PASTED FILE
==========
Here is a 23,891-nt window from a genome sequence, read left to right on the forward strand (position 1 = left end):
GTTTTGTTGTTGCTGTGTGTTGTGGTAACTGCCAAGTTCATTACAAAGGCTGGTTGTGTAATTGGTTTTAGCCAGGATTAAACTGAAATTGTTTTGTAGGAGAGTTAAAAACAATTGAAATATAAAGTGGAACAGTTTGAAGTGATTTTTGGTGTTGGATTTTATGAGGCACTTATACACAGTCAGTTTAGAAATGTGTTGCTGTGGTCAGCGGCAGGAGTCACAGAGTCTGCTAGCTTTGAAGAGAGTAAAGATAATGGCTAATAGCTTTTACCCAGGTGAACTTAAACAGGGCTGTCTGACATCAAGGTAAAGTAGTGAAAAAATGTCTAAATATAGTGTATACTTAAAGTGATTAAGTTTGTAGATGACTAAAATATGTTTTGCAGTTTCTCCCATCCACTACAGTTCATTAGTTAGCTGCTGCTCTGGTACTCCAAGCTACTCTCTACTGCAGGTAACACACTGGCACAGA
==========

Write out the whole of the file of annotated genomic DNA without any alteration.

Here is a 23,891-nt window from a genome sequence, read left to right on the forward strand (position 1 = left end):
GTTTTGTTGTTGCTGTGTGTTGTGGTAACTGCCAAGTTCATTACAAAGGCTGGTTGTGTAATTGGTTTTAGCCAGGATTAAACTGAAATTGTTTTGTAGGAGAGTTAAAAACAATTGAAATATAAAGTGGAACAGTTTGAAGTGATTTTTGGTGTTGGATTTTATGAGGCACTTATACACAGTCAGTTTAGAAATGTGTTGCTGTGGTCAGCGGCAGGAGTCACAGAGTCTGCTAGCTTTGAAGAGAGTAAAGATAATGGCTAATAGCTTTTACCCAGGTGAACTTAAACAGGGCTGTCTGACATCAAGGTAAAGTAGTGAAAAAATGTCTAAATATAGTGTATACTTAAAGTGATTAAGTTTGTAGATGACTAAAATATGTTTTGCAGTTTCTCCCATCCACTACAGTTCATTAGTTAGCTGCTGCTCTGGTACTCCAAGCTACTCTCTACTGCAGGTAACACACTGGCACAGA